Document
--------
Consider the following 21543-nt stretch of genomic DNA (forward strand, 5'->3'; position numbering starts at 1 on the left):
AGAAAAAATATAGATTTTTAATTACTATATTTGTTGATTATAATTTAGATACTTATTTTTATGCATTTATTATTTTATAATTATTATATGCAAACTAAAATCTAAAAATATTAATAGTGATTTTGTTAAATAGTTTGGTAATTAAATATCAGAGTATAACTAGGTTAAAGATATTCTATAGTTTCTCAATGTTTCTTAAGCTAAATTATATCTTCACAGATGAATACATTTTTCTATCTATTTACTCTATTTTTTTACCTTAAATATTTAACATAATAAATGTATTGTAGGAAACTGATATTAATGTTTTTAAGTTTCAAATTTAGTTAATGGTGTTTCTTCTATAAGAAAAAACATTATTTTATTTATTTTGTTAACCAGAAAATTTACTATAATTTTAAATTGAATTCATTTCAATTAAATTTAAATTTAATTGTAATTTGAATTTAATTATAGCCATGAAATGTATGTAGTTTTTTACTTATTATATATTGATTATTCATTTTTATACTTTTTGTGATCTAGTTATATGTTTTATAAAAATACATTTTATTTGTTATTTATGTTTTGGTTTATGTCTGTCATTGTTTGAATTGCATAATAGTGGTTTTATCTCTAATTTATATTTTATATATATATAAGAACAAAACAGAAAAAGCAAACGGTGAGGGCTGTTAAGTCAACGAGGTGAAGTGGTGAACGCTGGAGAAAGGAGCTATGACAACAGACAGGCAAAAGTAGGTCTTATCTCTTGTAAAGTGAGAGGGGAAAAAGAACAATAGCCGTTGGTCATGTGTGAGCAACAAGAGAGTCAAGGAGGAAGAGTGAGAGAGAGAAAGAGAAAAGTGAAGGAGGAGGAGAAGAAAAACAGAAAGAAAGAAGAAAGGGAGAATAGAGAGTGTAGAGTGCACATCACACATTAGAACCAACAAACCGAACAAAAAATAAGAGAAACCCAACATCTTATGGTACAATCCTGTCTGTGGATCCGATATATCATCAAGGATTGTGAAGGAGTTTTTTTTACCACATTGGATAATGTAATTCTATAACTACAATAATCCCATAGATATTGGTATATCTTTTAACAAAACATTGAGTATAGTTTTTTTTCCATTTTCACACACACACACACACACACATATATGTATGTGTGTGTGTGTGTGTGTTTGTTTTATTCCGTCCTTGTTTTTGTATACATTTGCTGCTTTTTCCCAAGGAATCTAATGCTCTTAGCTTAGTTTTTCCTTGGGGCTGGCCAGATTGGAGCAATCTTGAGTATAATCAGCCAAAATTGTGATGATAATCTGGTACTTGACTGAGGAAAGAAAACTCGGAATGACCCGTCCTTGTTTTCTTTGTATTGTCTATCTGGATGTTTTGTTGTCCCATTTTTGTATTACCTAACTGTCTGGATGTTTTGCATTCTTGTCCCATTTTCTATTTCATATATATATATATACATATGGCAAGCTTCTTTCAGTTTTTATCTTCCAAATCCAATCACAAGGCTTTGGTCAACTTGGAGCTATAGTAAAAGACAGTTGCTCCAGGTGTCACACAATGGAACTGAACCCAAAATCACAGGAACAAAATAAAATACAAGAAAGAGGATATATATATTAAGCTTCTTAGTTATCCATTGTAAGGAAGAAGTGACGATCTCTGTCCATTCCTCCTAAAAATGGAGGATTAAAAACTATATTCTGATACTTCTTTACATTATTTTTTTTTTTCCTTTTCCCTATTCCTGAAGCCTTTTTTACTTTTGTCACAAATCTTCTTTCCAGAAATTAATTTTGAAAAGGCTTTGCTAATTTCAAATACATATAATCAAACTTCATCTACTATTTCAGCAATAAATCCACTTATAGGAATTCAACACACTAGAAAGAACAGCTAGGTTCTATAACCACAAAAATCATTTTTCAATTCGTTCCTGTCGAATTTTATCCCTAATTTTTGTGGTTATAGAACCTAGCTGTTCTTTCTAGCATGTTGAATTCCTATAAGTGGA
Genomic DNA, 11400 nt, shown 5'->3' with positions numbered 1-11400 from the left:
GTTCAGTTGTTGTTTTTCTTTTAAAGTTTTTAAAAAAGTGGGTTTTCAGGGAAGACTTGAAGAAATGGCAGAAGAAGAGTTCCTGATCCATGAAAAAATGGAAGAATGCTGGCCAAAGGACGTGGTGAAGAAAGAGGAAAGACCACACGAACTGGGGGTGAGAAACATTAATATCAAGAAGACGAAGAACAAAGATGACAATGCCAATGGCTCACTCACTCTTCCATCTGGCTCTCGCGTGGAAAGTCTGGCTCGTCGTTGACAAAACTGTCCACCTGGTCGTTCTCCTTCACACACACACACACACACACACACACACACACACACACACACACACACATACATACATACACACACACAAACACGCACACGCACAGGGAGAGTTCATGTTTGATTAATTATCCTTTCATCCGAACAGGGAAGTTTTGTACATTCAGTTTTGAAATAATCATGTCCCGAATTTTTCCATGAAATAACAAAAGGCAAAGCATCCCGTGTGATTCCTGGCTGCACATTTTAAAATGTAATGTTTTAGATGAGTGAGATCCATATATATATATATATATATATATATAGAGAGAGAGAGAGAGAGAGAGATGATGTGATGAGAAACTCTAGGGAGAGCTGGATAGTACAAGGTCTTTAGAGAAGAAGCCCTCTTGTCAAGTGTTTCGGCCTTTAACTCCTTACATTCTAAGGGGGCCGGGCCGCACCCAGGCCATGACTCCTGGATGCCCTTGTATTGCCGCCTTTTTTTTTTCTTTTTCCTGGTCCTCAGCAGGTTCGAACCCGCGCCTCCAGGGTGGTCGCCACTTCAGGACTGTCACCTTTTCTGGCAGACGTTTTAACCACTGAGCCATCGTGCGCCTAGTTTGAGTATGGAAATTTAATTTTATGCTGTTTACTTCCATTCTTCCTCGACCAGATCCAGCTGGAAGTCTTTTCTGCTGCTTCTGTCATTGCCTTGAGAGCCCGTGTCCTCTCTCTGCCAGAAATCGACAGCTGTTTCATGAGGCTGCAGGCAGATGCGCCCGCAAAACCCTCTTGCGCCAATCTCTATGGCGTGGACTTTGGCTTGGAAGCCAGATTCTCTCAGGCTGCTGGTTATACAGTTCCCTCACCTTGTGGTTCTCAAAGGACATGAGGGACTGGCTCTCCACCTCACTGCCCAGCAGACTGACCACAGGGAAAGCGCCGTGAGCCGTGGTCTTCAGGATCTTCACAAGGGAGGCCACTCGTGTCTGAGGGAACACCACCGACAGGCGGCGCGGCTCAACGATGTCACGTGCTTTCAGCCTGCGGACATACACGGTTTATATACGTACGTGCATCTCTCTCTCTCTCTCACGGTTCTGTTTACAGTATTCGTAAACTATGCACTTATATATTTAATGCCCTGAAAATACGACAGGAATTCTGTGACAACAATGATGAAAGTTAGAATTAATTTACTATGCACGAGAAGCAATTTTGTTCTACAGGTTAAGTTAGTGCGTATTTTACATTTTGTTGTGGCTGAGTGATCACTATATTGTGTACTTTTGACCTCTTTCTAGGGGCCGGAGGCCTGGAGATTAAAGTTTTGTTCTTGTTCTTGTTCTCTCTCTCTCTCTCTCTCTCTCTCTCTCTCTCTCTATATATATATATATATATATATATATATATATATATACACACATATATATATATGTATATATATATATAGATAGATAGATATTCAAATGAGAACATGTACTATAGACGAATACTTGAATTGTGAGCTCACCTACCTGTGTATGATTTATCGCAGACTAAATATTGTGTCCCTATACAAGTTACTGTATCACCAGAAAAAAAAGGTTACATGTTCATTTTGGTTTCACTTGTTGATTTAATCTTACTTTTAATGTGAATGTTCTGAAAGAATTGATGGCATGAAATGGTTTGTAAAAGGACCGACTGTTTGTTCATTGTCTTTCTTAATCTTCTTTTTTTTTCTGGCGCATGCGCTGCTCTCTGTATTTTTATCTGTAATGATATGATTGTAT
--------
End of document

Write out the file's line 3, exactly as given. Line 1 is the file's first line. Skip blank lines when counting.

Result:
Genomic DNA, 11400 nt, shown 5'->3' with positions numbered 1-11400 from the left: